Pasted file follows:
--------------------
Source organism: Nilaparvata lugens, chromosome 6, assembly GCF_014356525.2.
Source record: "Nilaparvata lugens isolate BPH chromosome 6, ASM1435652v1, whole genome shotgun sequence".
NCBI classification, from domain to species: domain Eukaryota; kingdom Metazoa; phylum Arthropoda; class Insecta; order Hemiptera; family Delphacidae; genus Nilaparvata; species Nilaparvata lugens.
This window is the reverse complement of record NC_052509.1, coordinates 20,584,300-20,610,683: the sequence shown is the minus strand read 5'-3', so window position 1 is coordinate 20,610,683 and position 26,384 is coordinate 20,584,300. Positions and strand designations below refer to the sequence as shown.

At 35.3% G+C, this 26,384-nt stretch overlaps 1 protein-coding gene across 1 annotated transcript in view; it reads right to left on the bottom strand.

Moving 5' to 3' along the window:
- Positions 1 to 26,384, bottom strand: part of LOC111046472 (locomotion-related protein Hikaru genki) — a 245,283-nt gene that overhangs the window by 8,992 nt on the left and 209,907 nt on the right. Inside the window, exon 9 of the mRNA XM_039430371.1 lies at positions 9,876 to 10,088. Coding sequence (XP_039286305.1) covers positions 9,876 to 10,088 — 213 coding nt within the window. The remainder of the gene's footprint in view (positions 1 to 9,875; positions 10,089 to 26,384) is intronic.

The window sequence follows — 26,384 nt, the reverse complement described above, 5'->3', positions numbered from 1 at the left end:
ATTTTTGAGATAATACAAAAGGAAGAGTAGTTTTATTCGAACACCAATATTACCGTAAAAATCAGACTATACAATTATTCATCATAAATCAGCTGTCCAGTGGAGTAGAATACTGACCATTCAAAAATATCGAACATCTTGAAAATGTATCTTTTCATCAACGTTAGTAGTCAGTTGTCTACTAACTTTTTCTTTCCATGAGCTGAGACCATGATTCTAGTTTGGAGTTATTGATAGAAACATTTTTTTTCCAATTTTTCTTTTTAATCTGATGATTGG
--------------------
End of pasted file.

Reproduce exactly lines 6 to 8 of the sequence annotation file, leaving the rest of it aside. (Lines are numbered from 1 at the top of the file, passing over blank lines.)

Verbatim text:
Moving 5' to 3' along the window:
- Positions 1 to 26,384, bottom strand: part of LOC111046472 (locomotion-related protein Hikaru genki) — a 245,283-nt gene that overhangs the window by 8,992 nt on the left and 209,907 nt on the right. Inside the window, exon 9 of the mRNA XM_039430371.1 lies at positions 9,876 to 10,088. Coding sequence (XP_039286305.1) covers positions 9,876 to 10,088 — 213 coding nt within the window. The remainder of the gene's footprint in view (positions 1 to 9,875; positions 10,089 to 26,384) is intronic.

The window sequence follows — 26,384 nt, the reverse complement described above, 5'->3', positions numbered from 1 at the left end: